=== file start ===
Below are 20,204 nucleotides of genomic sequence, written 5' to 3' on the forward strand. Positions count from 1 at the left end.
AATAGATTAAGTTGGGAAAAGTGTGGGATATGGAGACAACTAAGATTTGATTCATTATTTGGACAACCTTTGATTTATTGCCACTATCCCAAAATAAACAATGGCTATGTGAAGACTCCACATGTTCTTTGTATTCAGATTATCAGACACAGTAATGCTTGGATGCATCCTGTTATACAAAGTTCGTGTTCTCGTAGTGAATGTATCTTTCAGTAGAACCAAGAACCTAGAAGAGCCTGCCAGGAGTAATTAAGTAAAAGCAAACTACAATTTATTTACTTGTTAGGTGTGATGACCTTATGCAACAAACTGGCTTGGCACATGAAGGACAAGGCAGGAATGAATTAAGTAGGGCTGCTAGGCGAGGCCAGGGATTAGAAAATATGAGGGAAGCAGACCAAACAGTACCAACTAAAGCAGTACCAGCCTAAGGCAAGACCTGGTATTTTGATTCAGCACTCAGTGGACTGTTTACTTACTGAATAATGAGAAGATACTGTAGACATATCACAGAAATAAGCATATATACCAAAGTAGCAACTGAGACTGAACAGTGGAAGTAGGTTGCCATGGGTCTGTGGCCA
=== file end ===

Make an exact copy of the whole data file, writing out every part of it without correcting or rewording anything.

Below are 20,204 nucleotides of genomic sequence, written 5' to 3' on the forward strand. Positions count from 1 at the left end.
AATAGATTAAGTTGGGAAAAGTGTGGGATATGGAGACAACTAAGATTTGATTCATTATTTGGACAACCTTTGATTTATTGCCACTATCCCAAAATAAACAATGGCTATGTGAAGACTCCACATGTTCTTTGTATTCAGATTATCAGACACAGTAATGCTTGGATGCATCCTGTTATACAAAGTTCGTGTTCTCGTAGTGAATGTATCTTTCAGTAGAACCAAGAACCTAGAAGAGCCTGCCAGGAGTAATTAAGTAAAAGCAAACTACAATTTATTTACTTGTTAGGTGTGATGACCTTATGCAACAAACTGGCTTGGCACATGAAGGACAAGGCAGGAATGAATTAAGTAGGGCTGCTAGGCGAGGCCAGGGATTAGAAAATATGAGGGAAGCAGACCAAACAGTACCAACTAAAGCAGTACCAGCCTAAGGCAAGACCTGGTATTTTGATTCAGCACTCAGTGGACTGTTTACTTACTGAATAATGAGAAGATACTGTAGACATATCACAGAAATAAGCATATATACCAAAGTAGCAACTGAGACTGAACAGTGGAAGTAGGTTGCCATGGGTCTGTGGCCA